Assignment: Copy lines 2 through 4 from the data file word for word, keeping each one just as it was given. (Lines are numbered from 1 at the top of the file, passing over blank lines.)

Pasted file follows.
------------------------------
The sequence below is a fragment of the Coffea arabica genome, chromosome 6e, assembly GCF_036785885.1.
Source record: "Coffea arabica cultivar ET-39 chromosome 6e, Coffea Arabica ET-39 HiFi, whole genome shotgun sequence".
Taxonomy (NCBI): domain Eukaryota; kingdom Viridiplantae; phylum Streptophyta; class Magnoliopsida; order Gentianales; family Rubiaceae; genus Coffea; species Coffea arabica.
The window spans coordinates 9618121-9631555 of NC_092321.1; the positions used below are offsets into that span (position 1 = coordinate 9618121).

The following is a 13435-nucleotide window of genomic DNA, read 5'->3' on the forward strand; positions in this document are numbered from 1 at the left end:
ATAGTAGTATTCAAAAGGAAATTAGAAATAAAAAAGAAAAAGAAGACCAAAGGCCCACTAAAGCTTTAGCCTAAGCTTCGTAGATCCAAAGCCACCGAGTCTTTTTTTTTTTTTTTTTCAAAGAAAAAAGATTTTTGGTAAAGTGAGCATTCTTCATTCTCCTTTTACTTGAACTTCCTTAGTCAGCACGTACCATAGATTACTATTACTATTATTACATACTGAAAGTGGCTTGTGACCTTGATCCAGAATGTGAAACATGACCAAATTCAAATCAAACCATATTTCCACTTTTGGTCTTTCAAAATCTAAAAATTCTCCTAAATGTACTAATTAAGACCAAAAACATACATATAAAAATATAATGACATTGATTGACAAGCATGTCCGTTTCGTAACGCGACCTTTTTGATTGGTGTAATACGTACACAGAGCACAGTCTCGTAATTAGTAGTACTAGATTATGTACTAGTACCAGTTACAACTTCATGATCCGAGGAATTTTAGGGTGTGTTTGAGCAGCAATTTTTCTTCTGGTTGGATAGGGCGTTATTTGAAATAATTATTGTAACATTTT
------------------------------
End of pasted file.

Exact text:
Source record: "Coffea arabica cultivar ET-39 chromosome 6e, Coffea Arabica ET-39 HiFi, whole genome shotgun sequence".
Taxonomy (NCBI): domain Eukaryota; kingdom Viridiplantae; phylum Streptophyta; class Magnoliopsida; order Gentianales; family Rubiaceae; genus Coffea; species Coffea arabica.
The window spans coordinates 9618121-9631555 of NC_092321.1; the positions used below are offsets into that span (position 1 = coordinate 9618121).